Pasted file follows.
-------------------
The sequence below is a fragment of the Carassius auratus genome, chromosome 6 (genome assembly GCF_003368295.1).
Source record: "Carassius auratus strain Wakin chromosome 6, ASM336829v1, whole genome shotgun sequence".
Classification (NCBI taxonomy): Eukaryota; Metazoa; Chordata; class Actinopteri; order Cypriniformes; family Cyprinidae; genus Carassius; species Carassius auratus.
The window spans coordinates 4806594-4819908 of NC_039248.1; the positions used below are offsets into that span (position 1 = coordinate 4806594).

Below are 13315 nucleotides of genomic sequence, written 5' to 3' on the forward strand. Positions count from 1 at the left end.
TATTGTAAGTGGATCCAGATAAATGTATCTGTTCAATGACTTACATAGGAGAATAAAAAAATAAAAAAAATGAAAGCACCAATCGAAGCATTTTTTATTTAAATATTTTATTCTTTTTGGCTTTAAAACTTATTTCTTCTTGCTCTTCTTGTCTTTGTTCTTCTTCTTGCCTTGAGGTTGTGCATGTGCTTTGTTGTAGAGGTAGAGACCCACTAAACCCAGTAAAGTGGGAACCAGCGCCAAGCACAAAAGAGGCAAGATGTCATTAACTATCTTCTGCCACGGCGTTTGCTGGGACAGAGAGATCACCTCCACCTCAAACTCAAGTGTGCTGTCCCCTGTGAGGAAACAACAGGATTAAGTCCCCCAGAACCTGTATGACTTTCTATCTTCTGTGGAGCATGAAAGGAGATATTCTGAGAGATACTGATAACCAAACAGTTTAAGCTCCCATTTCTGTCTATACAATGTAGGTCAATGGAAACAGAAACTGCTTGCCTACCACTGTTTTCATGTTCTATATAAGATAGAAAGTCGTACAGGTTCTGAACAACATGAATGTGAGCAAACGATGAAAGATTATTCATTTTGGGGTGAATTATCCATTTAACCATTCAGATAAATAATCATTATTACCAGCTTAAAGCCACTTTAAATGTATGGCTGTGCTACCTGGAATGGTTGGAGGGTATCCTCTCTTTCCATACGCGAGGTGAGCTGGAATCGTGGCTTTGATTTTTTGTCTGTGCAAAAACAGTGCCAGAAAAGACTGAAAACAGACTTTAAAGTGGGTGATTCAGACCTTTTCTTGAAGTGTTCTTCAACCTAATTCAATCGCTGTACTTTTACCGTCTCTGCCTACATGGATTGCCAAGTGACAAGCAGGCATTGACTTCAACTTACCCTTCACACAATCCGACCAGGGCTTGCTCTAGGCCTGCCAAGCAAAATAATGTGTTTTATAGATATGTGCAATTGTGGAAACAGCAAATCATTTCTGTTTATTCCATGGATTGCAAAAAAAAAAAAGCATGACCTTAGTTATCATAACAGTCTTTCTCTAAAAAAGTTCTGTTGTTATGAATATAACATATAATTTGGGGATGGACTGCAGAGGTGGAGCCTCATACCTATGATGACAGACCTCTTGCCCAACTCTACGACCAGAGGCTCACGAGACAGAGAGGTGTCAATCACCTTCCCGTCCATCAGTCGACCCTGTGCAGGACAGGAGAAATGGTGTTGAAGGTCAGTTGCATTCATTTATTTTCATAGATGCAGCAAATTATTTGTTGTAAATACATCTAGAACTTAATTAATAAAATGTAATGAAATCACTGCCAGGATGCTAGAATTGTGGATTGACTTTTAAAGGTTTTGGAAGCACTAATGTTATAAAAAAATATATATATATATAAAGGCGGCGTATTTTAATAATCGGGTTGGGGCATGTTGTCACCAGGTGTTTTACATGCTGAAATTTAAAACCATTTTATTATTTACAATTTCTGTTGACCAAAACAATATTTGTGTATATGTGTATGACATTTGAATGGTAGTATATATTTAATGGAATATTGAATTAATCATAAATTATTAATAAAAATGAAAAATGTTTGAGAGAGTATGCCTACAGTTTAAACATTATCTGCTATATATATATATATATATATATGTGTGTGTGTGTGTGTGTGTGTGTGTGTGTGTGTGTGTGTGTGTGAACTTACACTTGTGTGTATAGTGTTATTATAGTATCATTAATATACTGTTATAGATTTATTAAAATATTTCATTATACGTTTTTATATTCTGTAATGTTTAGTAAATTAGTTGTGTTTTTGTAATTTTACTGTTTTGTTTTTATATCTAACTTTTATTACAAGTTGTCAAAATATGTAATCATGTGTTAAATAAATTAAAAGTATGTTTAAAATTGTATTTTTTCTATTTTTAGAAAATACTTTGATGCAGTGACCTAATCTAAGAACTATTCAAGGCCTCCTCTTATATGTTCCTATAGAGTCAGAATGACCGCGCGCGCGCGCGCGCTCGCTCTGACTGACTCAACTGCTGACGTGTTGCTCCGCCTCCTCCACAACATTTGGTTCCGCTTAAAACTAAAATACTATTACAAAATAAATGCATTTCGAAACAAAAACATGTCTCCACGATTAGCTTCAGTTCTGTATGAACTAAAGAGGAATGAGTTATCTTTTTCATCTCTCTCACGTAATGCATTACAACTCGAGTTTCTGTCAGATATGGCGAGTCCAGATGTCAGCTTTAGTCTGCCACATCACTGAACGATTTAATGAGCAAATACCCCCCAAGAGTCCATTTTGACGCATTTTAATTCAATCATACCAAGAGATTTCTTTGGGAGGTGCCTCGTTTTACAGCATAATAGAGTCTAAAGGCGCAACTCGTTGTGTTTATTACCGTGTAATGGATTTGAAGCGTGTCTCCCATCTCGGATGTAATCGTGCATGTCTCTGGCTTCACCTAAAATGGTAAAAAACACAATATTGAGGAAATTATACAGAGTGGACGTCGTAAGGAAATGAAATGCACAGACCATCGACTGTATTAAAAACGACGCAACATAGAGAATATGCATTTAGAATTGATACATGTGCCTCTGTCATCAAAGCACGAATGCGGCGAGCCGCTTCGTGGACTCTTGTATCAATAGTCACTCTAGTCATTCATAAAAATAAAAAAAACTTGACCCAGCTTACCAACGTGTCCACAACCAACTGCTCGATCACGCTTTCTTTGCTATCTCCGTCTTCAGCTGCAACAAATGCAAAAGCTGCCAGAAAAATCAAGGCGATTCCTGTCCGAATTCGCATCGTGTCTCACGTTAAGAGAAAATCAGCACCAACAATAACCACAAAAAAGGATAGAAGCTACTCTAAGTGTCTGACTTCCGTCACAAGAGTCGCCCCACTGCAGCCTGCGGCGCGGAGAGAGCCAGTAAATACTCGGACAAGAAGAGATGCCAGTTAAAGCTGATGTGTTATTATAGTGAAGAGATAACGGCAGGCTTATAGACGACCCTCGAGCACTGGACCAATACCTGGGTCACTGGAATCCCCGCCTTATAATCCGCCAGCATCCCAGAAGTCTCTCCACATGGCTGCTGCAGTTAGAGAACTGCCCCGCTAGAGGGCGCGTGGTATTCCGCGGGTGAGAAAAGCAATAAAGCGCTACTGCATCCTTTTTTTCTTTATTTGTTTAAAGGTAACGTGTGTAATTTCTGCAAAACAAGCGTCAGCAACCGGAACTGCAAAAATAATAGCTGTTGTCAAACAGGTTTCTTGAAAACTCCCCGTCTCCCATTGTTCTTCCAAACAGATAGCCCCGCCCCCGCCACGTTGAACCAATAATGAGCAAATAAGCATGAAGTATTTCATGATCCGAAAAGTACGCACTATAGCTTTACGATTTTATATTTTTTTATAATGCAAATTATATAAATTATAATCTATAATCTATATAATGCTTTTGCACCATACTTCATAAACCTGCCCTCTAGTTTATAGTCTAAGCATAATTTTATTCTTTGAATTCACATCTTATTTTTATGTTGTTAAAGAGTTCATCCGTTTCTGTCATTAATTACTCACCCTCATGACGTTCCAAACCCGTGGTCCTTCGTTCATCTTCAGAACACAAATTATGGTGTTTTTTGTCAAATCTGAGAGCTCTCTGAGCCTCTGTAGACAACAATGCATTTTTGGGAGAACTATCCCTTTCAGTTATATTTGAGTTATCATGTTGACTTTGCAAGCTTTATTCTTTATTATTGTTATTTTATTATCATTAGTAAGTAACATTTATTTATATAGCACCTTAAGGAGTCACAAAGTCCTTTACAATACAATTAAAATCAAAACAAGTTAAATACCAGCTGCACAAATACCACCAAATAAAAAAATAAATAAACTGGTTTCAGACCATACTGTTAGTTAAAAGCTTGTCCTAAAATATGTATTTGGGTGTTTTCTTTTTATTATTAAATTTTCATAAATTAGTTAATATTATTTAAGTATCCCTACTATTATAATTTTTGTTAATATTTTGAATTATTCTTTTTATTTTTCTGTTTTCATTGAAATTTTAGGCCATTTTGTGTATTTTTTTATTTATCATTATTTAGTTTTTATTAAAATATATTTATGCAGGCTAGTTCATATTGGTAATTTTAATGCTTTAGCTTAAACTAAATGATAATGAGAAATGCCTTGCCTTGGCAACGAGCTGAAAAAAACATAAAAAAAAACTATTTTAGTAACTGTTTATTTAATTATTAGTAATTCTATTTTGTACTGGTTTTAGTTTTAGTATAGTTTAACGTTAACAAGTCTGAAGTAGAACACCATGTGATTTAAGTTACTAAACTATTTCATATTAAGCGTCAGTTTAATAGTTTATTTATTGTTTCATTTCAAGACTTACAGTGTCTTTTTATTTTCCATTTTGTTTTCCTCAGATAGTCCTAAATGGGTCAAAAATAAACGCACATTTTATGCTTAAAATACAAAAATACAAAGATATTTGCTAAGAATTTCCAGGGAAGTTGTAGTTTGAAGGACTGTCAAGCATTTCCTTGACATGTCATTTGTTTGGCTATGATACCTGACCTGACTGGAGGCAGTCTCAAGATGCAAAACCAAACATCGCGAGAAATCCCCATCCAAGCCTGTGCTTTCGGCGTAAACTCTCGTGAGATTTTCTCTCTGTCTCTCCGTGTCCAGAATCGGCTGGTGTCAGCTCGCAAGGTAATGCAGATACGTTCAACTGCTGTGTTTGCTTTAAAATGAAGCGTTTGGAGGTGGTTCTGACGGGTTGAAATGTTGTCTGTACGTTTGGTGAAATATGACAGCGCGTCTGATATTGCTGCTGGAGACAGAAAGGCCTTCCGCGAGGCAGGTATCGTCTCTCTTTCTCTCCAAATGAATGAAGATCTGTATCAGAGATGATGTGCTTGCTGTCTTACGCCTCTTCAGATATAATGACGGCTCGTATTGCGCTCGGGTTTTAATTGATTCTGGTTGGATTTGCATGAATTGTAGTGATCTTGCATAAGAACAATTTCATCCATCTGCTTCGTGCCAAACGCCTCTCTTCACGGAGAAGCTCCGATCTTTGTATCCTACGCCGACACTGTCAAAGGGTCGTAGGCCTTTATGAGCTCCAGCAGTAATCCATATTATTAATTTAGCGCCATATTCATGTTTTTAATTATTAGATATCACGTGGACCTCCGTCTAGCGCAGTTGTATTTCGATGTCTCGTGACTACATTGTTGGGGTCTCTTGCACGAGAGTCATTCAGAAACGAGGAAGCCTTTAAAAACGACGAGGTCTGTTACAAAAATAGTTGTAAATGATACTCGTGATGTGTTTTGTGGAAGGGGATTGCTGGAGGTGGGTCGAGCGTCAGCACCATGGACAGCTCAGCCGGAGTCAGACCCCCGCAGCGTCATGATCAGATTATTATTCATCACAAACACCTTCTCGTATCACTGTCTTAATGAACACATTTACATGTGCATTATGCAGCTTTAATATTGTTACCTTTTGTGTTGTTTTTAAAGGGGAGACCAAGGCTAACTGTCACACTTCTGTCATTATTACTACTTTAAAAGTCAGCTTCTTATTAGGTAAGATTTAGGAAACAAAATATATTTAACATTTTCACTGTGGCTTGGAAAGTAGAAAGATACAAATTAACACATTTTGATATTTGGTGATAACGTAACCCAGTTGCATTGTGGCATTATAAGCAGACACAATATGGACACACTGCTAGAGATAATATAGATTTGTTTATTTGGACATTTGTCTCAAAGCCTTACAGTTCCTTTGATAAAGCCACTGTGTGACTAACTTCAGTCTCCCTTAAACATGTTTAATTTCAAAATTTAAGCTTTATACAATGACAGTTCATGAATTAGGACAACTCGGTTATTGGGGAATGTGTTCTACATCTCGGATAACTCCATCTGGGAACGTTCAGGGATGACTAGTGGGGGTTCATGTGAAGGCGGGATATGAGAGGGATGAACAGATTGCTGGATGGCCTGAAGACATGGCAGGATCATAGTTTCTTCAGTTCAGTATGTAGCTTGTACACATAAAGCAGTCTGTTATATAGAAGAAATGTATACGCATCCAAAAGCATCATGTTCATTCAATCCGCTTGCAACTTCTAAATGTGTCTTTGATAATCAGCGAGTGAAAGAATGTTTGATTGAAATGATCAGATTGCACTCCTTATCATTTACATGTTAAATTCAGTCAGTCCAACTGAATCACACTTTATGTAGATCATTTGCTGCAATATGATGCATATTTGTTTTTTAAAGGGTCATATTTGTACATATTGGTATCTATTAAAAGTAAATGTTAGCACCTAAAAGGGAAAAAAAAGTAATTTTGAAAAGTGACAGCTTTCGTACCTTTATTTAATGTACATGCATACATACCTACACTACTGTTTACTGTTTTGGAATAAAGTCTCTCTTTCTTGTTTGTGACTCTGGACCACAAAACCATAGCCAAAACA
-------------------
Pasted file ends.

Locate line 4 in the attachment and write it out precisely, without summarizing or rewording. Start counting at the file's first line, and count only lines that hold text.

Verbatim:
The window spans coordinates 4806594-4819908 of NC_039248.1; the positions used below are offsets into that span (position 1 = coordinate 4806594).